West Midlands Police have stored body parts from murder victims dating back as far as 1960.
All 40 samples were kept by police after investigations into murders and suspicious deaths were completed without the knowledge of family members.
The force has now apologised and have vowed to contact the relatives of the bereaved.
The Association of Chief Police Officers carried out the audit of all forces across the UK and discovered that brains, hearts and limbs were among the samples retained.
The West Midlands had the highest number in England and Wales at 40, followed by Britain’s largest force, the Metropolitan Police, which kept 39 organs and Merseyside, which kept 37. Some forces, like Essex, Staffordshire and Surrey kept no organs.
Assistant Chief Constable at West Midlands Police, Gary Cann, said: “As part of the audit into Human Tissue Retention by forces, it was confirmed that 40 items of human tissue had been retained by West Midlands Police and the Coroner as part of major investigations.
“These items include samples of human tissue that incorporate a significant part of the body for example, organs or limbs.
“Our priority is to speak to the family of the people concerned at the earliest opportunity.
“We will ensure that specially trained and experienced family liaison officers will be in place so that every family receives the highest level of support and guidance at this difficult and sensitive time.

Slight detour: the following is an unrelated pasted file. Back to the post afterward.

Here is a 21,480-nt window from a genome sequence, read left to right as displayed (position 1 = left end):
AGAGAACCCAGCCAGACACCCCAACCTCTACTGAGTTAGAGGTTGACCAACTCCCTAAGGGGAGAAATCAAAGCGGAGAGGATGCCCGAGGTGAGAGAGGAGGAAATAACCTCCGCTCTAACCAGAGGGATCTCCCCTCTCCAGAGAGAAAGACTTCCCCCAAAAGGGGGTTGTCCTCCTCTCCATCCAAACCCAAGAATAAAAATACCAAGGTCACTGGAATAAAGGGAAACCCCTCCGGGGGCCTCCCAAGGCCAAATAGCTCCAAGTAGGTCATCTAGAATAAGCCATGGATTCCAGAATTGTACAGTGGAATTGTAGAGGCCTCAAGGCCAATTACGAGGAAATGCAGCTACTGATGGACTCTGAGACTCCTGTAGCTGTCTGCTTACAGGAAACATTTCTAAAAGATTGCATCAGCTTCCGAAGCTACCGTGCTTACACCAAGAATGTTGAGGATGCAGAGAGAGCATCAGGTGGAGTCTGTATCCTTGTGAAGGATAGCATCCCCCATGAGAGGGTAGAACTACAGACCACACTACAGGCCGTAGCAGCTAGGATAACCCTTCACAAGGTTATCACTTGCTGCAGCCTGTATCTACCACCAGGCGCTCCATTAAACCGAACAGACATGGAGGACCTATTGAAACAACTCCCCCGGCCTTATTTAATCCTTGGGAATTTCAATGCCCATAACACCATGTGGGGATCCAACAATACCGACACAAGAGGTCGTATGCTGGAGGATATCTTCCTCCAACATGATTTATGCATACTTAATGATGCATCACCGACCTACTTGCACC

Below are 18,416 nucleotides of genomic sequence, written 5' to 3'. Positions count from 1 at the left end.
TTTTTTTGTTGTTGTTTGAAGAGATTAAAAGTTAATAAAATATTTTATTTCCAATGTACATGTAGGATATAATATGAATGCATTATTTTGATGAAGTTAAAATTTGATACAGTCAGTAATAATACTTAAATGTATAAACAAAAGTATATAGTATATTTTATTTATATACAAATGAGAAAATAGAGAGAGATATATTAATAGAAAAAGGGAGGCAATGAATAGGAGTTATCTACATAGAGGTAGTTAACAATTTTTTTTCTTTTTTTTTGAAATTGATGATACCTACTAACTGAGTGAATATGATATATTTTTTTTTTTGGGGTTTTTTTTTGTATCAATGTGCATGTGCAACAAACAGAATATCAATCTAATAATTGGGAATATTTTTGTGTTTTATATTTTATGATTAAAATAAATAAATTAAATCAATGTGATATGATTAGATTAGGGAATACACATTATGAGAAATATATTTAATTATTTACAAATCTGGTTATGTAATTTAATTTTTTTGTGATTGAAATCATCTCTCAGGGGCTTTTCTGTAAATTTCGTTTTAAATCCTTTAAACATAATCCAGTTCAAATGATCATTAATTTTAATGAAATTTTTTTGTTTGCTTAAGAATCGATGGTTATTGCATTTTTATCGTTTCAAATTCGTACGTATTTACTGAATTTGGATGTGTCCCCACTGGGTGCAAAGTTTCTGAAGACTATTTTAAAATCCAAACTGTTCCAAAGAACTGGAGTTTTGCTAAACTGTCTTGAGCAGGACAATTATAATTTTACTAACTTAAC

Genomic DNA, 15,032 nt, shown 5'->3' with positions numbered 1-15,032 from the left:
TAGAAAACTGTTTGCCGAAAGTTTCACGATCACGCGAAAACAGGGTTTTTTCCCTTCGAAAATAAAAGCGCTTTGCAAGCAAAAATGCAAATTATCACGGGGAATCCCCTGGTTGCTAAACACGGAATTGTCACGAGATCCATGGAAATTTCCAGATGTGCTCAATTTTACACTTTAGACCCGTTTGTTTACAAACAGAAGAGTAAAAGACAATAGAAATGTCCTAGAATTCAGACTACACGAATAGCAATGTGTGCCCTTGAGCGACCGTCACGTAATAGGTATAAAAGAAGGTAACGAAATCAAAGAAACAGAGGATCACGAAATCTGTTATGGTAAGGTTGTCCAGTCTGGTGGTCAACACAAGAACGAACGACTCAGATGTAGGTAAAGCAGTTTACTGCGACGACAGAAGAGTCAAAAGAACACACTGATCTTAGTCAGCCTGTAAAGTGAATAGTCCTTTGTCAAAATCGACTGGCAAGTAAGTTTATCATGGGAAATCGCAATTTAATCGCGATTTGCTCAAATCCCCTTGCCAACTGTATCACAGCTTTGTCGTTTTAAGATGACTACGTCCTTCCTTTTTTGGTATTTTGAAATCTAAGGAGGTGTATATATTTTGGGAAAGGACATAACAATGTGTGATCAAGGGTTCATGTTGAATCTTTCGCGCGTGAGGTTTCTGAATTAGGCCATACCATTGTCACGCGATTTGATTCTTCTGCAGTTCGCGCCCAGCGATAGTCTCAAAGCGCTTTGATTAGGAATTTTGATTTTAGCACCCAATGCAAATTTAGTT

“We do not want to cause any further distress to any family but feel it is extremely important to be as open as with them as they want us to be as we recognise that each family will have different requirements
“We welcome the audit which has triggered a review of the national processes in terms of tissue retention in line with the recommendations following the audit.”
Deputy Chief Constable Debbie Simpson, who led the audit for ACPO, said: “The police service has a duty of care towards the families of those who die in suspicious circumstances or in homicide cases, to ensure such cases are fully investigated while loved ones are treated with dignity and compassion.
“There will be particular reasons why a tissue sample may be taken and then retained as part of an investigation.
“It is clear that this is an area where the police service needs to work with criminal justice partners including coroners, pathologists and defence experts to ensure that we adopt and follow good practice.
“Protecting the interests of families affected has been central to this audit process.”
* The Police Service of Northern Ireland (PSNI) had kept the most organs with 71 items.